Statistics & Machine learning

Cross validation becomes an increasingly popular method in either theoretical or practical research. There are usually two types of cross validation techniques. 1) The first is to provide a statistical analysis about how accurately a predictive model will perform in practice. 2) The second is to find the optimal hyperparameter or tune hyperparameter. They usually refer to `model evaluation`

and `model selection`

, respectively.

I think it is important to clarify the difference between these two types of cross validation techniques. That always confuses beginners, as it confused me when I was learning this technique. I would say the Wikipedia article is not good enough for beginners. Wikipedia refers the second one as nested cross-validation, but it is obviously not clear.

In effect, the basic idea of them is the same: out-of-sample testing. Next, I will describe these two cross validation method:

In the real world, we usually have a dataset (\(S=\{1,...,n\}\)) including `X`

and `y`

. We can split the dataset as training set and test set. For a prediction task, a model is training on the training data (`X_train, y_train`

), then the trained model is tested on the test data (`X_test, y_test`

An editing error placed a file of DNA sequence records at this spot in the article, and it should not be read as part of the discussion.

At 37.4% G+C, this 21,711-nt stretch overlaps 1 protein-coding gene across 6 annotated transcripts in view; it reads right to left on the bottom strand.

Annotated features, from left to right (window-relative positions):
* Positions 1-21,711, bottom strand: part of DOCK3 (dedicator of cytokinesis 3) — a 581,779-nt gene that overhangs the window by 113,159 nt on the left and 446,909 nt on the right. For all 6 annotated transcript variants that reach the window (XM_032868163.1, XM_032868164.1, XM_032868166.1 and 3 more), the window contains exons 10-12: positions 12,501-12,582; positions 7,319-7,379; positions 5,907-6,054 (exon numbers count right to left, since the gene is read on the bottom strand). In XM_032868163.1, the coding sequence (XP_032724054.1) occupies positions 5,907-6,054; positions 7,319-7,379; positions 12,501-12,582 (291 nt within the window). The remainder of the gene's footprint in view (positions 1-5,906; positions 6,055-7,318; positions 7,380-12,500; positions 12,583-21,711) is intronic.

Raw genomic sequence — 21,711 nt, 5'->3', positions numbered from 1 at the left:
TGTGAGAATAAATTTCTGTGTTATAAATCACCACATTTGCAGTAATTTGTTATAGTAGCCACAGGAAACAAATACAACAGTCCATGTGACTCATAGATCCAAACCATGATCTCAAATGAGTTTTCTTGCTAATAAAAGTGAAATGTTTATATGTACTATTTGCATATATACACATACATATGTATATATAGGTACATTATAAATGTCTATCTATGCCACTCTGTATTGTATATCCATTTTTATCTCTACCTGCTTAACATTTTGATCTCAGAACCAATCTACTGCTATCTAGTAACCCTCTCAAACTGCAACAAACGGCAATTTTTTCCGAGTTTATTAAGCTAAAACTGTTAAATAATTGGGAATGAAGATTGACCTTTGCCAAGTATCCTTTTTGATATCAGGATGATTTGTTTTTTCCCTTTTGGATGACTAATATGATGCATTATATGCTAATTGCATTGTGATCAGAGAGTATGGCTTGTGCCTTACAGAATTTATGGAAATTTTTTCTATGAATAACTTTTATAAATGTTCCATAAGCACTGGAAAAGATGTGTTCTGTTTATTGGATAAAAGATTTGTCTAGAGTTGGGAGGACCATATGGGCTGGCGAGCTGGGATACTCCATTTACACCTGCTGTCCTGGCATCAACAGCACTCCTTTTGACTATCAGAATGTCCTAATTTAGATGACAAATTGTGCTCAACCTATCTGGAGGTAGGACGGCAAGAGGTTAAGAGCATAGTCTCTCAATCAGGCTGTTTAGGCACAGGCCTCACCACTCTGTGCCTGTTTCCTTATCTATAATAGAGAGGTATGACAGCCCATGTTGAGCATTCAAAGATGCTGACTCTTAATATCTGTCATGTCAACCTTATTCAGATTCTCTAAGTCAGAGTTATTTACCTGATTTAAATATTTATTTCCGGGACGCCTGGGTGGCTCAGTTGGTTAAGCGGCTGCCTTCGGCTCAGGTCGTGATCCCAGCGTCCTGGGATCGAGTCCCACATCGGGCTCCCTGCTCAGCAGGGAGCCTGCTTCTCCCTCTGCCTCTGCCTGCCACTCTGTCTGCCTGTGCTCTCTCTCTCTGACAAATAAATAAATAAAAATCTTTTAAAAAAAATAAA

). Selecting a training set once randomly could cause selection bias or overfitting, and it does not reflect the real performance of a model on an independent dataset (i.e., an unknown dataset, for instance from a real problem).

To solve this problem, we can calculate the average performance of model on iterative datasets. In the figure, I illustrate the 5-fold cross validation for model evaluation. Note that validation fold is test data.

This technique provides a objective way to decide the tuning parameter (hyperparameter in machine learning). Note that, in the model selection, we just split the training set to K folds, while we split the whole dateset in model evaluation (see the figure). When \(K = n\), we call this leave-one-out cross-validation, because we leave out one data point at a time.

K-fold cross validation considers training on all folds of data except *k*th fold, and then test the model on *k*th fold of data. Then, we repeat this process on other splits, iterating over \(k=1,...,K\). For \(k=1,...,K\), we calculate the total error (calculate the performance, i.e. MSE showing down below) on the test fold:

where \((x_i^k, y_i^k)\) is the data in test fold (\(S^k\)). \(\hat{f}_{\theta}^{-k}\) is the estimated model from \(K-1\) training folds (\(S^{-k}\)) for hyperparameter \(\theta\). Then, we compute the average error over all folds for each hyperparameter \(\theta\):

\[CV(\theta) = \frac{1}{n}\sum_{k=1}^K e_k(\theta) = \frac{1}{n}\sum_{k=1}^K\sum_{i\in S^k} (y_i^k - \hat{f}_{\theta}^{-k}(x_i^k))^2\]Finally we can find the optimal hyperparameter \(\hat{\theta}\) where the model has the best performance:

\[\hat{\theta}= \underset{\theta\in \{\theta_1,...,\theta_m\}}{\operatorname{argmin}} CV(\theta)\]I recommend you read the paper `A Bias Correction for the Minimum Error Rate in Cross-validation`

`Data mining`

`Advanced Methods for Data Analysis`

In my github repository `PyCV`

, I have written some python codes for the two types of cross validation. However, those codes are just demos which maybe do not fit the problems you meet. If you need more general python or julia codes, please feel free to contact me. I will see if it is necessary to update the repository.